Amylase is an enzyme, which is found everywhere in nature. It is for instance found in human saliva.
Amylase can break down carbohydrates and this is for instance used in detergents, where it can dissolve starch-containing stains such as spaghetti, chocolate, potatoes etc.
Artificially manufactured amylase is for instance used in the making of bread and beer.
The EU generally considers enzymes to be potential respiratory allergens [189, 190], which can pose a work environmental risk relative to the development of allergies. The EU, however, simultaneously considers the allergy risk to be minimal relative to regular usage of enzyme-containing detergents etc.
Low concentrations of some enzymes may, therefore, be used in detergents, which have been certified by Asthma-Allergy Denmark.
The low concentrations equally ensure that inhalation with dispensing as well as left over concentrations of dissolved detergents after wash do not provoke irritation or allergies.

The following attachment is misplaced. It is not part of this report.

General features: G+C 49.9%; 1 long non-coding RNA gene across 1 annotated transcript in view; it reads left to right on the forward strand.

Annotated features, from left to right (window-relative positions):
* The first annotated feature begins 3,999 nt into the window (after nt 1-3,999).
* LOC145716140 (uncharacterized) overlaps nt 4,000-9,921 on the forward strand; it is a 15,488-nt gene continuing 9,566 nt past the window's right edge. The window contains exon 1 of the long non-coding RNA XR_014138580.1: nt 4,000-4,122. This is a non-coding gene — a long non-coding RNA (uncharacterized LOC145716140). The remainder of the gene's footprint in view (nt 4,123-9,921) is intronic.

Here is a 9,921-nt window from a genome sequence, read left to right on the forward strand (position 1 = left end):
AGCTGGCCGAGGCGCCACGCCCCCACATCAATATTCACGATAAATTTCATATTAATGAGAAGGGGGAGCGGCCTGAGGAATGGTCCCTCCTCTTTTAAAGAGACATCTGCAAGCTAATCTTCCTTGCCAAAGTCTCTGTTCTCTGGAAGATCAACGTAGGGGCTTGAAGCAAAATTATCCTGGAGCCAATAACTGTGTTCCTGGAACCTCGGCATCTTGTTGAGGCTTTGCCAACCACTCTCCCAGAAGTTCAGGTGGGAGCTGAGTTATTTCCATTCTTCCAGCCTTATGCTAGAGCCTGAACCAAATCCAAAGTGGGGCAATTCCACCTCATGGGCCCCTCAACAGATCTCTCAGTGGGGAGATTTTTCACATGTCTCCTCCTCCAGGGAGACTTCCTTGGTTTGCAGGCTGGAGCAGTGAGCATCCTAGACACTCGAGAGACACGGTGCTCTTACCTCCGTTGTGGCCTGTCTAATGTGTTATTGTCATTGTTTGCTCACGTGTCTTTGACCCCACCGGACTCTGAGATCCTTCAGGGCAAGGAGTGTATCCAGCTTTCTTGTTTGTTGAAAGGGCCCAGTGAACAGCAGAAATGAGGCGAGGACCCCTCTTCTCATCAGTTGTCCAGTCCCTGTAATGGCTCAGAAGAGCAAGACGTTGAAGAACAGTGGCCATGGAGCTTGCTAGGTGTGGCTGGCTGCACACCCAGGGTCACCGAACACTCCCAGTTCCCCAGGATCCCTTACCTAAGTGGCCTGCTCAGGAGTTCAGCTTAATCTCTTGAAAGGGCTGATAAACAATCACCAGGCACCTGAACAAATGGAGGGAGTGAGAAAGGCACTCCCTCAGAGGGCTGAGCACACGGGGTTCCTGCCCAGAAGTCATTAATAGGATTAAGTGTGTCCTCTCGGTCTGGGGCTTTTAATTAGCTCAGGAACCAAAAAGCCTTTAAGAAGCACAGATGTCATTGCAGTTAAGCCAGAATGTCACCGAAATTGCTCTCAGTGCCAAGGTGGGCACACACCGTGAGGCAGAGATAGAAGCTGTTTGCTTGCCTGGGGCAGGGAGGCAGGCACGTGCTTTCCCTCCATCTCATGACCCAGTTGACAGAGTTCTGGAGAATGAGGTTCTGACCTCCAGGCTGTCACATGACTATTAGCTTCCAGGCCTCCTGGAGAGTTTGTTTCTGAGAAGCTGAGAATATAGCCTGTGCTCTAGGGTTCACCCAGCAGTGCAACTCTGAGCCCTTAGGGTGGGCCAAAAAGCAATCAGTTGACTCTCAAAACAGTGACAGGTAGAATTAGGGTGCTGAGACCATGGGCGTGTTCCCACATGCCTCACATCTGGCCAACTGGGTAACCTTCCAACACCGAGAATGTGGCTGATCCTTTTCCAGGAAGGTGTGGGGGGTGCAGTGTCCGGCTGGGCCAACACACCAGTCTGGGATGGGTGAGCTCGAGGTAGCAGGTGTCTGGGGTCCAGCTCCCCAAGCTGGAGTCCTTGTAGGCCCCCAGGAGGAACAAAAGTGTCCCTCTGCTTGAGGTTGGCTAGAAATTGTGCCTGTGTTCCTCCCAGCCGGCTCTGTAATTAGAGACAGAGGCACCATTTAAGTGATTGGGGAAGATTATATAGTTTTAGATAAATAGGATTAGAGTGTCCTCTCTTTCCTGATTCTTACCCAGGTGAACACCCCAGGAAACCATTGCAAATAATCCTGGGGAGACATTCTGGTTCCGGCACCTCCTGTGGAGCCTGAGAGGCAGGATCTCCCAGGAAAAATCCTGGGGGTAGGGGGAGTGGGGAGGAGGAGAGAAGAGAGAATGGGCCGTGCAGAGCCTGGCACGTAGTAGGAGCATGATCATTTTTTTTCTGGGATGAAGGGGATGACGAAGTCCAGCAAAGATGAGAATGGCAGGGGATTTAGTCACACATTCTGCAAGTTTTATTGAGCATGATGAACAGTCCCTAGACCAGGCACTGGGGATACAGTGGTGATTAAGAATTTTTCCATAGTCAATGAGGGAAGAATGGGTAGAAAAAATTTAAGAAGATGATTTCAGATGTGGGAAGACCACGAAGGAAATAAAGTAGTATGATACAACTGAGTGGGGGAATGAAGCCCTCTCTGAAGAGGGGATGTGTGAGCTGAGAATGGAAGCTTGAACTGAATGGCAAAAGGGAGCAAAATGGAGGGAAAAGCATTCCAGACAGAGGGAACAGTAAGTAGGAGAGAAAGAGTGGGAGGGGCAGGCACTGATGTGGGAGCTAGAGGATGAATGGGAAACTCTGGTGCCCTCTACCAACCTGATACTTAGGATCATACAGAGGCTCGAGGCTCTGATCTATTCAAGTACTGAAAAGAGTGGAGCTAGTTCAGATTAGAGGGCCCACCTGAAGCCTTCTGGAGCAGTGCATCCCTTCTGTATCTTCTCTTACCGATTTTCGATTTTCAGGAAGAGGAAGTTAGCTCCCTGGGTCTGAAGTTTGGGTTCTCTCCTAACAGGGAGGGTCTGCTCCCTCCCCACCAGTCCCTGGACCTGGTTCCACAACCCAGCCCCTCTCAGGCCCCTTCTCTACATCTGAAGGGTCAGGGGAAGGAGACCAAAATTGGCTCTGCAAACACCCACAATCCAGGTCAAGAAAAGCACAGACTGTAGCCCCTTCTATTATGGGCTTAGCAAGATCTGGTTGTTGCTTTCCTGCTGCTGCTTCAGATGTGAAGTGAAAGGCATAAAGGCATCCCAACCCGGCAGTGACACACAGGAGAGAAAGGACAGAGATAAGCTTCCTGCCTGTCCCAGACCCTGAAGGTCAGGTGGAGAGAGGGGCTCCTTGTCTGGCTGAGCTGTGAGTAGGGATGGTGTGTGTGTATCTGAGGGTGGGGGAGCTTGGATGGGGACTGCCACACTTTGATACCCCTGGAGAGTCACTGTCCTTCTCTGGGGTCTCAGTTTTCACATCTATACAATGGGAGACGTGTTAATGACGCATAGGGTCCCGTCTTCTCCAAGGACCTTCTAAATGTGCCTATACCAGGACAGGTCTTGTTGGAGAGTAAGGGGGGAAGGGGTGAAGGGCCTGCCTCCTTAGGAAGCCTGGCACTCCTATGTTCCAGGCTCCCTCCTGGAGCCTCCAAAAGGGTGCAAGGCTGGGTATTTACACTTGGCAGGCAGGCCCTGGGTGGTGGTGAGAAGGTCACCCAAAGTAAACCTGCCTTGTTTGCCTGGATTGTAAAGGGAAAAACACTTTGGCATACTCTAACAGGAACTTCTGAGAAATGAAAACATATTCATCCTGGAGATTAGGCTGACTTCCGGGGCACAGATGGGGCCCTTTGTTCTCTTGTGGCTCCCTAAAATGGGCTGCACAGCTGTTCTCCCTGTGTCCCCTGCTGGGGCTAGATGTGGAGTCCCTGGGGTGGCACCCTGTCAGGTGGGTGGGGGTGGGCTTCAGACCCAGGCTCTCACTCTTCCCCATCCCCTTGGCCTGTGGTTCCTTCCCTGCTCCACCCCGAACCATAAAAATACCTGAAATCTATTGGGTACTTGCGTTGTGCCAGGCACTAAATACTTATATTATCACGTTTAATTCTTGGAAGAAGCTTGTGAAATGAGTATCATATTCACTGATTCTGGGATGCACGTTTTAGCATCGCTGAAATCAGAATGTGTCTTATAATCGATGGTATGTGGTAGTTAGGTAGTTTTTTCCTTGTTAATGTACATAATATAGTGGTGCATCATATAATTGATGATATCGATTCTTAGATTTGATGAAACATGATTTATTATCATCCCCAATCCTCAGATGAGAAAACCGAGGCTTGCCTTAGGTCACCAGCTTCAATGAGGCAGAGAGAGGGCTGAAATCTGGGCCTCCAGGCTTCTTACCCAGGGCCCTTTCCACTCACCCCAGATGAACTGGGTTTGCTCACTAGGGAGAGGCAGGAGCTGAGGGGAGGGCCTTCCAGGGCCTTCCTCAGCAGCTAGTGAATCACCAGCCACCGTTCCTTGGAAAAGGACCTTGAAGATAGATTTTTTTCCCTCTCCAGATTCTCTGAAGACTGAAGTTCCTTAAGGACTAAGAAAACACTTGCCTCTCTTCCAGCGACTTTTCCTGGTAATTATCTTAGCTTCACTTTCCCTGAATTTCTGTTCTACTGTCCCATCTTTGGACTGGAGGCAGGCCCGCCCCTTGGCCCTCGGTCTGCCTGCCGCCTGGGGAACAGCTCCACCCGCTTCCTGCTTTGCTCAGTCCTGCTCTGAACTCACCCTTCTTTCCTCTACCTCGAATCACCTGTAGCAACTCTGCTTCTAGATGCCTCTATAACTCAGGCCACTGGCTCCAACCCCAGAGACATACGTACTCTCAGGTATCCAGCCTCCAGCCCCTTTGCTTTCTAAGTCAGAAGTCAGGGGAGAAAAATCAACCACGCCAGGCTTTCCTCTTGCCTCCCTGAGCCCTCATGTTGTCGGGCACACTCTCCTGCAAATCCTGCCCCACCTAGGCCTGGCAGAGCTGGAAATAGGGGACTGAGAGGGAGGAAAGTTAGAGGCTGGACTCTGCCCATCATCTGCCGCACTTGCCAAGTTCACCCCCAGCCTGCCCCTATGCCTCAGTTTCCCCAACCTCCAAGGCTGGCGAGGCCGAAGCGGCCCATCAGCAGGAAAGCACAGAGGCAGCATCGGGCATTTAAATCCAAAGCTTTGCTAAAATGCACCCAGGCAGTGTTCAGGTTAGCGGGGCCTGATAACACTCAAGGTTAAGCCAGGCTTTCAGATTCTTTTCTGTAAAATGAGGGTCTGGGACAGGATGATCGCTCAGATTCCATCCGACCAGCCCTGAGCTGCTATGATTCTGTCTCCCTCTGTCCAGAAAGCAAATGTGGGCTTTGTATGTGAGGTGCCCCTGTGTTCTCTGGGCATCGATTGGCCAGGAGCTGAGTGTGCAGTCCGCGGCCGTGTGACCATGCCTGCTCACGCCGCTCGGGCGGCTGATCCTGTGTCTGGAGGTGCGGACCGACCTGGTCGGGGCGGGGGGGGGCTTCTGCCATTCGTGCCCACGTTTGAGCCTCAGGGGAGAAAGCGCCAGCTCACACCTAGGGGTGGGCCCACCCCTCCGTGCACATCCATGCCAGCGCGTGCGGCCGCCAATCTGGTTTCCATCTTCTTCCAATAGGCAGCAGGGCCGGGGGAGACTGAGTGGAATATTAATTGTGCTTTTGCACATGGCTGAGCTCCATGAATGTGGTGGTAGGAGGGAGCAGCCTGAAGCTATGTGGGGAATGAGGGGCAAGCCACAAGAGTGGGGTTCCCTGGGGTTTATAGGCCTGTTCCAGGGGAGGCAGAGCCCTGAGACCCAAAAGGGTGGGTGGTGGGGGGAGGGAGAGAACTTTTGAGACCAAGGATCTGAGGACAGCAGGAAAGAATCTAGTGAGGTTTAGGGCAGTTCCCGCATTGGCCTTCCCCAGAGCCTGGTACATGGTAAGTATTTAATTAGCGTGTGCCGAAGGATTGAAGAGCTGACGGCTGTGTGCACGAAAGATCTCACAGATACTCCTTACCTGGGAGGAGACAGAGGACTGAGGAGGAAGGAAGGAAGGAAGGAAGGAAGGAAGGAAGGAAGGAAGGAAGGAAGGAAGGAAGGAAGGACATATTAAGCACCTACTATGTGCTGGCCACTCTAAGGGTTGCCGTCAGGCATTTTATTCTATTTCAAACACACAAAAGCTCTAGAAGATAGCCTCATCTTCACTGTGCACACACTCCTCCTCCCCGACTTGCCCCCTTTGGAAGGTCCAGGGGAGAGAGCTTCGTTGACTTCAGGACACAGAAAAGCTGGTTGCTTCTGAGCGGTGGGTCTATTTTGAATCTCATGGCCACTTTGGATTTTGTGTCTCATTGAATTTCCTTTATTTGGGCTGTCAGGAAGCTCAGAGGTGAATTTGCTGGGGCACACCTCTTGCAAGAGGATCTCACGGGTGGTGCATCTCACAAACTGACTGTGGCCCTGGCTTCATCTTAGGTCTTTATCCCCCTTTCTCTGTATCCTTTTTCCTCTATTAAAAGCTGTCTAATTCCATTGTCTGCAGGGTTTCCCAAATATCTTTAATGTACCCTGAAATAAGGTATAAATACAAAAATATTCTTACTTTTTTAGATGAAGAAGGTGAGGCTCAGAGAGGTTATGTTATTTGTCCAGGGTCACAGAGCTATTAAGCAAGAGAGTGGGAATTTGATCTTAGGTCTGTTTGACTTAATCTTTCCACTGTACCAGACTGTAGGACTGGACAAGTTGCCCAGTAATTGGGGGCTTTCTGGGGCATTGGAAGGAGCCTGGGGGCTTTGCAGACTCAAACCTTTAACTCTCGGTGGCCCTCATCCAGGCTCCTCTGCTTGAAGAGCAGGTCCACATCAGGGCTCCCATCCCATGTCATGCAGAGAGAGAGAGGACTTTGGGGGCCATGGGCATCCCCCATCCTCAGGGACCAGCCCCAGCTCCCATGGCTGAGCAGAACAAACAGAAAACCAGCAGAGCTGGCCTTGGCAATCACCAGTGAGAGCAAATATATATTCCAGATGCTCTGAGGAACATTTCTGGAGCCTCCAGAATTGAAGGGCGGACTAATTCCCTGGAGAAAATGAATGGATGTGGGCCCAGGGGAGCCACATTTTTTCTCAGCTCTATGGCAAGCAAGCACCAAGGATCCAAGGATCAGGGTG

A study from 2010 including data material from 15,765 people gathered over a 40-year period as well as a literature examination showed that 37 people had developed allergies towards enzymes (i.e. antibodies). There was not found symptoms or any direct linkage to laundry or detergent exposure. Most cases had risen before 1977 and thus with people, who had been exposed to high exposure concentrations. The clinical test showed that the occurrence of enzyme specific allergies in the general population is very rare (0.126% since 1977).